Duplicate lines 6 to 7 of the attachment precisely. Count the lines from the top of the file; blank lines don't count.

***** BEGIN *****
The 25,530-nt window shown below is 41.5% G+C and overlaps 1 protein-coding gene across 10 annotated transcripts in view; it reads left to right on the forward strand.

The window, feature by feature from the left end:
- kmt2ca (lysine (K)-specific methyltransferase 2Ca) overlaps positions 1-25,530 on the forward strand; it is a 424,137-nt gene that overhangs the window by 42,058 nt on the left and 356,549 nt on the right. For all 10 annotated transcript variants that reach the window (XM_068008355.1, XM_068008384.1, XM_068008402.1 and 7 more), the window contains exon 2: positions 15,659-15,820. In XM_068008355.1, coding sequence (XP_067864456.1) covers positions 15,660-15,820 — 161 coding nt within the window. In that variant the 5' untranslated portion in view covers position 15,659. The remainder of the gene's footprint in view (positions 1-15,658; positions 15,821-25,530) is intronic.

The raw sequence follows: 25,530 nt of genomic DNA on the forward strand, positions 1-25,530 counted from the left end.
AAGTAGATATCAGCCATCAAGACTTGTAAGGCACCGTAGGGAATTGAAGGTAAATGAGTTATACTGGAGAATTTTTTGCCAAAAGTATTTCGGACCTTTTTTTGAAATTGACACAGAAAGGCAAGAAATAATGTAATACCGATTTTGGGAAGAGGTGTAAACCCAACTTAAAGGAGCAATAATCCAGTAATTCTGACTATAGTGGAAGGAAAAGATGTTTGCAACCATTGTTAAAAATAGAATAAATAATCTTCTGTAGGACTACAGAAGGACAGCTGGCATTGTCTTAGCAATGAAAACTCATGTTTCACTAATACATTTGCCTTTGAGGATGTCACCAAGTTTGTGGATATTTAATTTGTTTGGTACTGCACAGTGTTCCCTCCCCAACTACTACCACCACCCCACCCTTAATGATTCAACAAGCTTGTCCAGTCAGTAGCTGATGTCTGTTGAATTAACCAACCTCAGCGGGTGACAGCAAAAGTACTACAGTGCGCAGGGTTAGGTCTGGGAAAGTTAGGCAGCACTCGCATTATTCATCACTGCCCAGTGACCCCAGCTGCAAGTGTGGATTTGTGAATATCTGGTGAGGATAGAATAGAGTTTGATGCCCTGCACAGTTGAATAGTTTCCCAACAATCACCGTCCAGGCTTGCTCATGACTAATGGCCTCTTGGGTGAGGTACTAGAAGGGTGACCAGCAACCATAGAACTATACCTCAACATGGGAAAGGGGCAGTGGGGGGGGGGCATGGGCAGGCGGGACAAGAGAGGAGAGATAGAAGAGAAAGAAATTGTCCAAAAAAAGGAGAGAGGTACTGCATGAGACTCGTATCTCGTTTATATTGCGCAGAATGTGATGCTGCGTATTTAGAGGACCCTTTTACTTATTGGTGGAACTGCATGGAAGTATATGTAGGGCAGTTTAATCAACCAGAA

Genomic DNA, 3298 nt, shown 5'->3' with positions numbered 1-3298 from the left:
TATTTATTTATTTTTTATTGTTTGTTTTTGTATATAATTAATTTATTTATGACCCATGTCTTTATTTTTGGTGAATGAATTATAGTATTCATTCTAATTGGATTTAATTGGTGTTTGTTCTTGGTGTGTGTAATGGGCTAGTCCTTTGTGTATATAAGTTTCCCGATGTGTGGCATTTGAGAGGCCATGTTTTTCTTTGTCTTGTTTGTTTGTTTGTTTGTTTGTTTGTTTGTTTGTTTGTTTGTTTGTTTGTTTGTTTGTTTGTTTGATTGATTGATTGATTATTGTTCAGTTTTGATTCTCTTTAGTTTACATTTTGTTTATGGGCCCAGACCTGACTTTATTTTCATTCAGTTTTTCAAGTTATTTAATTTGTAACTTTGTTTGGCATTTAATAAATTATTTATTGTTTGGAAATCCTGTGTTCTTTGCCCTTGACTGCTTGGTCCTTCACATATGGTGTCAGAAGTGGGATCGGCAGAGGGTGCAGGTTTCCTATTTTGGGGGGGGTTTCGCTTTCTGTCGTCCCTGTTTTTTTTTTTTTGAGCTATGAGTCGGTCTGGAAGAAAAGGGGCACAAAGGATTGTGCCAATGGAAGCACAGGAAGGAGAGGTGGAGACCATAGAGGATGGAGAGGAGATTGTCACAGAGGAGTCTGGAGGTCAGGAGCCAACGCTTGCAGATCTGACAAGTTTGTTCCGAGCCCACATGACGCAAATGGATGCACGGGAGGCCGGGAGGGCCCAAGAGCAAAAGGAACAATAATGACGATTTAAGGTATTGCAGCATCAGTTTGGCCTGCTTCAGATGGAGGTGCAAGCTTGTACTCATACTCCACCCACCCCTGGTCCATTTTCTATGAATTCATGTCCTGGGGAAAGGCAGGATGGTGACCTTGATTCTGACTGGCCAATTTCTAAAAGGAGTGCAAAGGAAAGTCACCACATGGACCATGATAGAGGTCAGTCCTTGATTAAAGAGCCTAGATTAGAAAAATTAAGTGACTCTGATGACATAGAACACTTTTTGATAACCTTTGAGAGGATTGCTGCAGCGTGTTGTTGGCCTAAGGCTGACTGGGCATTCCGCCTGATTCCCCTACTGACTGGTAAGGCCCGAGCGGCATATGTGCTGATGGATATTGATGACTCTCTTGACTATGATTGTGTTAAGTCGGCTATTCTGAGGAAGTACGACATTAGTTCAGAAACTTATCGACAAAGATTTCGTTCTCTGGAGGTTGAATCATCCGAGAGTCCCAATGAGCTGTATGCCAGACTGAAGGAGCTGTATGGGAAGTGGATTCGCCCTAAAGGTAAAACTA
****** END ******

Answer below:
Genomic DNA, 3298 nt, shown 5'->3' with positions numbered 1-3298 from the left:
TATTTATTTATTTTTTATTGTTTGTTTTTGTATATAATTAATTTATTTATGACCCATGTCTTTATTTTTGGTGAATGAATTATAGTATTCATTCTAATTGGATTTAATTGGTGTTTGTTCTTGGTGTGTGTAATGGGCTAGTCCTTTGTGTATATAAGTTTCCCGATGTGTGGCATTTGAGAGGCCATGTTTTTCTTTGTCTTGTTTGTTTGTTTGTTTGTTTGTTTGTTTGTTTGTTTGTTTGTTTGTTTGTTTGTTTGTTTGTTTGATTGATTGATTGATTATTGTTCAGTTTTGATTCTCTTTAGTTTACATTTTGTTTATGGGCCCAGACCTGACTTTATTTTCATTCAGTTTTTCAAGTTATTTAATTTGTAACTTTGTTTGGCATTTAATAAATTATTTATTGTTTGGAAATCCTGTGTTCTTTGCCCTTGACTGCTTGGTCCTTCACATATGGTGTCAGAAGTGGGATCGGCAGAGGGTGCAGGTTTCCTATTTTGGGGGGGGTTTCGCTTTCTGTCGTCCCTGTTTTTTTTTTTTTGAGCTATGAGTCGGTCTGGAAGAAAAGGGGCACAAAGGATTGTGCCAATGGAAGCACAGGAAGGAGAGGTGGAGACCATAGAGGATGGAGAGGAGATTGTCACAGAGGAGTCTGGAGGTCAGGAGCCAACGCTTGCAGATCTGACAAGTTTGTTCCGAGCCCACATGACGCAAATGGATGCACGGGAGGCCGGGAGGGCCCAAGAGCAAAAGGAACAATAATGACGATTTAAGGTATTGCAGCATCAGTTTGGCCTGCTTCAGATGGAGGTGCAAGCTTGTACTCATACTCCACCCACCCCTGGTCCATTTTCTATGAATTCATGTCCTGGGGAAAGGCAGGATGGTGACCTTGATTCTGACTGGCCAATTTCTAAAAGGAGTGCAAAGGAAAGTCACCACATGGACCATGATAGAGGTCAGTCCTTGATTAAAGAGCCTAGATTAGAAAAATTAAGTGACTCTGATGACATAGAACACTTTTTGATAACCTTTGAGAGGATTGCTGCAGCGTGTTGTTGGCCTAAGGCTGACTGGGCATTCCGCCTGATTCCCCTACTGACTGGTAAGGCCCGAGCGGCATATGTGCTGATGGATATTGATGACTCTCTTGACTATGATTGTGTTAAGTCGGCTATTCTGAGGAAGTACGACATTAGTTCAGAAACTTATCGACAAAGATTTCGTTCTCTGGAGGTTGAATCATCCGAGAGTCCCAATGAGCTGTATGCCAGACTGAAGGAGCTGTATGGGAAGTGGATTCGCCCTAAAGGTAAAACTA